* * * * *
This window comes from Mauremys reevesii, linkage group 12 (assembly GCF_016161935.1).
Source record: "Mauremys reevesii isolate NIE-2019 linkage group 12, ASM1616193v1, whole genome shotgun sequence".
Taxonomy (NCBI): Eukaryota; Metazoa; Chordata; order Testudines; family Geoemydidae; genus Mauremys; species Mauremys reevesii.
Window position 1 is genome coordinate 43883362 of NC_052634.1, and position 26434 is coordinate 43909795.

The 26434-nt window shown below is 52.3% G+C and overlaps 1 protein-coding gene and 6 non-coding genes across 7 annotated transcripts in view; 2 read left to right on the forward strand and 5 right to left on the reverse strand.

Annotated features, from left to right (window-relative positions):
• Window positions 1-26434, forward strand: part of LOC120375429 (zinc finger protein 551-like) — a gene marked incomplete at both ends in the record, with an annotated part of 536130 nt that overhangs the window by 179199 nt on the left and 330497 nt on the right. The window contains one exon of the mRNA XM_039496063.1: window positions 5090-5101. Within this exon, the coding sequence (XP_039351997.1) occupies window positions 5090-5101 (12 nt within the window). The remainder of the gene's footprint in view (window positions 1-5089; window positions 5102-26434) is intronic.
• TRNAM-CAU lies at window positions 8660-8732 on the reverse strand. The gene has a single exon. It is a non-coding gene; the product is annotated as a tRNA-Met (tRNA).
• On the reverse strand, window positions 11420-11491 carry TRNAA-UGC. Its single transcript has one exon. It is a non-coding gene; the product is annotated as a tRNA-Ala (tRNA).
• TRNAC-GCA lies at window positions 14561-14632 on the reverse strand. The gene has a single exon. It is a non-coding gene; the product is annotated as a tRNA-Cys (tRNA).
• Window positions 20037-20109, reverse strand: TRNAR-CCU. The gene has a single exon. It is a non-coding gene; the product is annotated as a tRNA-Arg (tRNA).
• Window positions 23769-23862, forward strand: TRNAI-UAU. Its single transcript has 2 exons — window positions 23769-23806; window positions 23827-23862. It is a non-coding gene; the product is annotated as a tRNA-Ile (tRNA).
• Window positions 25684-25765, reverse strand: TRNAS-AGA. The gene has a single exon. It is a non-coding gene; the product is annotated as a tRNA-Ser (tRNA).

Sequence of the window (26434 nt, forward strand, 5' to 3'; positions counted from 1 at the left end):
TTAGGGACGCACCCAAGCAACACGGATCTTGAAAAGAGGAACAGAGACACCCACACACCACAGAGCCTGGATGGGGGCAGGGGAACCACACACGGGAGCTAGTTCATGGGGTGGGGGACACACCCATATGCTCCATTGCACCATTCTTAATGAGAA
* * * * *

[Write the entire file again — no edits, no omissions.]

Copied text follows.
This window comes from Mauremys reevesii, linkage group 12 (assembly GCF_016161935.1).
Source record: "Mauremys reevesii isolate NIE-2019 linkage group 12, ASM1616193v1, whole genome shotgun sequence".
Taxonomy (NCBI): Eukaryota; Metazoa; Chordata; order Testudines; family Geoemydidae; genus Mauremys; species Mauremys reevesii.
Window position 1 is genome coordinate 43883362 of NC_052634.1, and position 26434 is coordinate 43909795.

The 26434-nt window shown below is 52.3% G+C and overlaps 1 protein-coding gene and 6 non-coding genes across 7 annotated transcripts in view; 2 read left to right on the forward strand and 5 right to left on the reverse strand.

Annotated features, from left to right (window-relative positions):
• Window positions 1-26434, forward strand: part of LOC120375429 (zinc finger protein 551-like) — a gene marked incomplete at both ends in the record, with an annotated part of 536130 nt that overhangs the window by 179199 nt on the left and 330497 nt on the right. The window contains one exon of the mRNA XM_039496063.1: window positions 5090-5101. Within this exon, the coding sequence (XP_039351997.1) occupies window positions 5090-5101 (12 nt within the window). The remainder of the gene's footprint in view (window positions 1-5089; window positions 5102-26434) is intronic.
• TRNAM-CAU lies at window positions 8660-8732 on the reverse strand. The gene has a single exon. It is a non-coding gene; the product is annotated as a tRNA-Met (tRNA).
• On the reverse strand, window positions 11420-11491 carry TRNAA-UGC. Its single transcript has one exon. It is a non-coding gene; the product is annotated as a tRNA-Ala (tRNA).
• TRNAC-GCA lies at window positions 14561-14632 on the reverse strand. The gene has a single exon. It is a non-coding gene; the product is annotated as a tRNA-Cys (tRNA).
• Window positions 20037-20109, reverse strand: TRNAR-CCU. The gene has a single exon. It is a non-coding gene; the product is annotated as a tRNA-Arg (tRNA).
• Window positions 23769-23862, forward strand: TRNAI-UAU. Its single transcript has 2 exons — window positions 23769-23806; window positions 23827-23862. It is a non-coding gene; the product is annotated as a tRNA-Ile (tRNA).
• Window positions 25684-25765, reverse strand: TRNAS-AGA. The gene has a single exon. It is a non-coding gene; the product is annotated as a tRNA-Ser (tRNA).

Sequence of the window (26434 nt, forward strand, 5' to 3'; positions counted from 1 at the left end):
TTAGGGACGCACCCAAGCAACACGGATCTTGAAAAGAGGAACAGAGACACCCACACACCACAGAGCCTGGATGGGGGCAGGGGAACCACACACGGGAGCTAGTTCATGGGGTGGGGGACACACCCATATGCTCCATTGCACCATTCTTAATGAGAA